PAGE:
Organisation Engineering and Physical Sciences Research Council (EPSRC) 
Sector Public
Country United Kingdom
Start 04/2018 
End 03/2023
 
Description SAUSE: Secure, Adaptive, Usable Software Engineering
Amount £1,330,879 (GBP)
Funding ID EP/R013144/1 
Organisation Engineering and Physical Sciences Research Council (EPSRC) 
Sector Public
Country United Kingdom
Start 04/2018 
End 03/2023
 
Title Heuristics for Privacy Analysis of Quantified Self mHealth Apps 
Description A set of privacy heuristics were developed to allow comparison between mHealth Quantified Self apps. 
Type Of Material Improvements to research infrastructure 
Year Produced 2018 
Provided To Others? Yes  
Impact Tools were only recently released so no notable impacts at present. 
URL https://figshare.com/articles/Quantified_Self_Privacy_Heuristics_v1/5514082
 
Description Age UK Exeter 
Organisation Age UK
Department Age UK Exeter
Country United Kingdom 
Sector Charity/Non Profit 
PI Contribution We are collaborating to understand how to improve in-home care for older adults.
Collaborator Contribution Age UK Exeter have located pilot participants and got initial feedback from them.
Impact No output yet.
Start Year 2017
 
Description AgeUK 
Organisation Age UK
Department Age UK Milton Keynes
Country United Kingdom 
Sector Charity/Non Profit 
PI Contribution We hope that STRETCH technology will help both Age UK MK clients and help Age UK MK improve their practice.
Collaborator Contribution Age UK Milton Keynes is helping the STRETCH Team identify key stakeholders to trial STRETCH technology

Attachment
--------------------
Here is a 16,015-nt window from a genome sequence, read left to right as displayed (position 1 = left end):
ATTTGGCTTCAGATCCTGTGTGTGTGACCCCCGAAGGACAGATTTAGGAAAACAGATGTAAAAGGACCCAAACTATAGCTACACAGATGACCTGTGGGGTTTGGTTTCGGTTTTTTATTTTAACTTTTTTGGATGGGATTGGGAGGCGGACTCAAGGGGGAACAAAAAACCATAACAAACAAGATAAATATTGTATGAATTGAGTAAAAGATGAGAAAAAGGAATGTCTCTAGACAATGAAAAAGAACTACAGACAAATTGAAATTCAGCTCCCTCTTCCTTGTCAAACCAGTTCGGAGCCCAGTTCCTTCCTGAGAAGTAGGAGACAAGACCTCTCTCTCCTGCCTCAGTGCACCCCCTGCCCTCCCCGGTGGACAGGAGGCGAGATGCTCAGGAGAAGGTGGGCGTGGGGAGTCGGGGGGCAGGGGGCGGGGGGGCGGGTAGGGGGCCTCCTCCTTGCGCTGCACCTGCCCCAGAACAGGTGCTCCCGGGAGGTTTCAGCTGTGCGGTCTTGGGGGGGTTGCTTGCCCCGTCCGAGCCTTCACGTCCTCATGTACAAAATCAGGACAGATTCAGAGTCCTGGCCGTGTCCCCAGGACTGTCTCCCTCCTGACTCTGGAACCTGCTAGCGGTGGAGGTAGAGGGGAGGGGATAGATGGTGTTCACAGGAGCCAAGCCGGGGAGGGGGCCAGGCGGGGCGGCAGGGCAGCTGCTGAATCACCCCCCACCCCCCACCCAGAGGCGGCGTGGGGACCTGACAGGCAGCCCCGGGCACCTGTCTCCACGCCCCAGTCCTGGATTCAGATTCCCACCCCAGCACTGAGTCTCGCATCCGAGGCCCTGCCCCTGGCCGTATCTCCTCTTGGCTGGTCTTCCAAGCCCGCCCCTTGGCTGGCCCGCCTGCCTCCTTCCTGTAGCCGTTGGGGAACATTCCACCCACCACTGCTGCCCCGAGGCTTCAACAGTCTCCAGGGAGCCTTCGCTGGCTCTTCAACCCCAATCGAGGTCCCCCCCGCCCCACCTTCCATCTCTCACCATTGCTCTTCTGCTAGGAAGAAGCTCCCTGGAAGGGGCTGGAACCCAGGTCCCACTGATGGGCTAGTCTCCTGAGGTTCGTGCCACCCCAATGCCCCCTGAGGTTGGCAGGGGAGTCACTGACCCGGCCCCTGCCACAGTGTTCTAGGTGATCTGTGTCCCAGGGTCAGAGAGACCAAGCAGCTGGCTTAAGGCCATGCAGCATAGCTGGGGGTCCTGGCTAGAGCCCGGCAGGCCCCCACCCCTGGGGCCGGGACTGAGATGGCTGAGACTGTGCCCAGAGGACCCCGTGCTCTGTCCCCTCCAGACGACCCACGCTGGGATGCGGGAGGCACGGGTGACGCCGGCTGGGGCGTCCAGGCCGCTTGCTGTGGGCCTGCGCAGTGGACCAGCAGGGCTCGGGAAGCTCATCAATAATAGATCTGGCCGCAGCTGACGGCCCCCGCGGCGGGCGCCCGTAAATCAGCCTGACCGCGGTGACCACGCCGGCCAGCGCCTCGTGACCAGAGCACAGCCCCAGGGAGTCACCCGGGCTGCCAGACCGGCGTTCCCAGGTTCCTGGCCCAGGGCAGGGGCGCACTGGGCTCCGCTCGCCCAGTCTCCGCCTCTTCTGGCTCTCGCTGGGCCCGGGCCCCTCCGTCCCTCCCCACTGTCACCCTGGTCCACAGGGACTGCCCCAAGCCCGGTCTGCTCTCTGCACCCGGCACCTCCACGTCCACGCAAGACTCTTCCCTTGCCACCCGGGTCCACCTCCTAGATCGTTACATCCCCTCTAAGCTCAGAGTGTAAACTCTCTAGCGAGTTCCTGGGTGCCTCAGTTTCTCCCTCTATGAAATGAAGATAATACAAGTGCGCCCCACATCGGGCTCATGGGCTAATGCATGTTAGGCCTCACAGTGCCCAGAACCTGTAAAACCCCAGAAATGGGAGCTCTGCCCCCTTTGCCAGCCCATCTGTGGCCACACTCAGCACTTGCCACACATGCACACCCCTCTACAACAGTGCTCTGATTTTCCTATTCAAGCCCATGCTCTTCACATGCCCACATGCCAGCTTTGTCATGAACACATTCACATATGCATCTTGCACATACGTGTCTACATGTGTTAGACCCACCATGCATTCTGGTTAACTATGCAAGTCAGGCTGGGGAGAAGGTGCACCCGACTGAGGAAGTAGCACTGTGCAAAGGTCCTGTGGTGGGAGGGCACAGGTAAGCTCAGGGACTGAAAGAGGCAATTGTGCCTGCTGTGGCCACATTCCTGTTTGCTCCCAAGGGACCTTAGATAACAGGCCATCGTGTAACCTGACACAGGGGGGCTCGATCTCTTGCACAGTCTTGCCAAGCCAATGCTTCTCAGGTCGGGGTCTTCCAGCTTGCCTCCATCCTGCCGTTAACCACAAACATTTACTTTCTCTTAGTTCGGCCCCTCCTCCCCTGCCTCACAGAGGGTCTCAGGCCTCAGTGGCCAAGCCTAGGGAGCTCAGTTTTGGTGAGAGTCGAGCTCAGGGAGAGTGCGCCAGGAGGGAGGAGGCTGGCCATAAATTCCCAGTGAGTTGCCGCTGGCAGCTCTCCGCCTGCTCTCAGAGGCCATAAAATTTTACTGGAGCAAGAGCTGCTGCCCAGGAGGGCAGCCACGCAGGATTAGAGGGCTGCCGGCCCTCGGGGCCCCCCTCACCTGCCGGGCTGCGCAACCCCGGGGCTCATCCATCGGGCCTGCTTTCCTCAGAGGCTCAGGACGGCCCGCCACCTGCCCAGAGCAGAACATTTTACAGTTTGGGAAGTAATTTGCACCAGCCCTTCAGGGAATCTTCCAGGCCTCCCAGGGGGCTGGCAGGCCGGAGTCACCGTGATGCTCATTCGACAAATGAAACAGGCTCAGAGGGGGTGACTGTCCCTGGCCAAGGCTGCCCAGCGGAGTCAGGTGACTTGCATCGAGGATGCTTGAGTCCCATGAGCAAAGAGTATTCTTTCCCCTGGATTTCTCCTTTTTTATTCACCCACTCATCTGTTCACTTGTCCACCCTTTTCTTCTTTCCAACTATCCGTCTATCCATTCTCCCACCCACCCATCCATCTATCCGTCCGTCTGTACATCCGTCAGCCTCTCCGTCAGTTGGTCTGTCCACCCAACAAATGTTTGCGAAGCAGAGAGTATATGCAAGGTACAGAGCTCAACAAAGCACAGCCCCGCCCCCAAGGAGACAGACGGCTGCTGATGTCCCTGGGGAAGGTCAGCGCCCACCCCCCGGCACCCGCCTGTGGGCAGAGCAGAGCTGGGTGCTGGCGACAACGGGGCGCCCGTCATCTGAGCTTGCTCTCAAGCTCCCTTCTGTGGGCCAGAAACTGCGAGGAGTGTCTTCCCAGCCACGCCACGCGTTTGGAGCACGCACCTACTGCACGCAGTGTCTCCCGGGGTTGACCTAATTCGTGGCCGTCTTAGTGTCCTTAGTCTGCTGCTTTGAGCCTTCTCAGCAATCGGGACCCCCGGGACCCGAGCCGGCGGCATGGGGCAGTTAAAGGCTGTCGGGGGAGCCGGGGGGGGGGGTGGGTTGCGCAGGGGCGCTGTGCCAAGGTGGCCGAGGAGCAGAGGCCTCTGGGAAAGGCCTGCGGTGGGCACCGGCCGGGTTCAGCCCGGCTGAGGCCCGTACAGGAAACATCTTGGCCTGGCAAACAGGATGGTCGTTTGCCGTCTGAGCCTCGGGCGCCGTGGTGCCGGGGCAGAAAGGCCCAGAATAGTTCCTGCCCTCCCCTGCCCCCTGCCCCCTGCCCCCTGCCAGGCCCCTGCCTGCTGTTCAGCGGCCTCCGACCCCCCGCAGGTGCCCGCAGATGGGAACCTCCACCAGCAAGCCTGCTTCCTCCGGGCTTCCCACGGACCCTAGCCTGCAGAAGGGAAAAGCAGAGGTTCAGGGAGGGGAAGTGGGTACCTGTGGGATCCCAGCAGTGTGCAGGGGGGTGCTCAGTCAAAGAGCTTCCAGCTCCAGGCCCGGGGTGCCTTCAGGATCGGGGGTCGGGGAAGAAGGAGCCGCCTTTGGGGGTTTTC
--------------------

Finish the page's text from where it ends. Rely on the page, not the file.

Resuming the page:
Impact No outputs yet.
Start Year 2017
 
Description Milton Keynes University Hospital 
Organisation Milton Keynes Hospital NHS Foundation Trust
Country United Kingdom 
Sector Public 
PI Contribution Development of lifelogging devices for pain logging.
Collaborator Contribution Medical expertise, helping supply study participants
Impact Outputs are still pending as studies are still running
Start Year 2014
 
Title Painpad 
Description A handheld device for self-logging pain. 
IP Reference 1909746.8 
Protection Patent application published
Year Protection Granted
Licensed No
Impact none yet.
 
Title Owl Energy Monitor Python Library 
Description This python library allows whole home energy consumption data to be extracted live from Owl Intuition E energy monitors. 
Type Of Technology Software 
Year Produced 2018 
Open Source License? Yes  
Impact This is a part of the enabling technology for the low cost passive monitoring of households to infer activity from occupants. 
 
Company Name HEALTHTECH UN LTD 
Description The company has developed a product to allow in-patients to self report pain and have entries automatically entered into medical records. 
Year Established 2017 
Impact Currently deployed technology in 2 wards of Milton Keynes University Hospital with one additional hospital trialling it.
 
Description Age UK Exeter Staff Presentation 
Form Of Engagement Activity A talk or presentation
Part Of Official Scheme? No
Geographic Reach Regional
Primary Audience Third sector organisations
Results and Impact About 20 Age UK Exeter staff members attended a presentation on the STRETCH project and how it could help their practice.
Year(s) Of Engagement Activity 2018
 
Description Patient Group Workshop London 
Form Of Engagement Activity Participation in an activity, workshop or similar
Part Of Official Scheme? No
Geographic Reach Regional
Primary Audience Patients, carers and/or patient groups
Results and Impact Workshop 3: Triggering acquired knowledge for self-care
How do we design UIs that trigger the user's acquired knowledge at the appropriate time?

We all depend on our acquired knowledge to make better informed decisions. For people with diabetes who must make important decisions each day, such knowledge gained through experience and trial and error, is crucial for sustainable self-care. In this 1 day we will explore how technology can help to build and activate these important mental models.

Goals: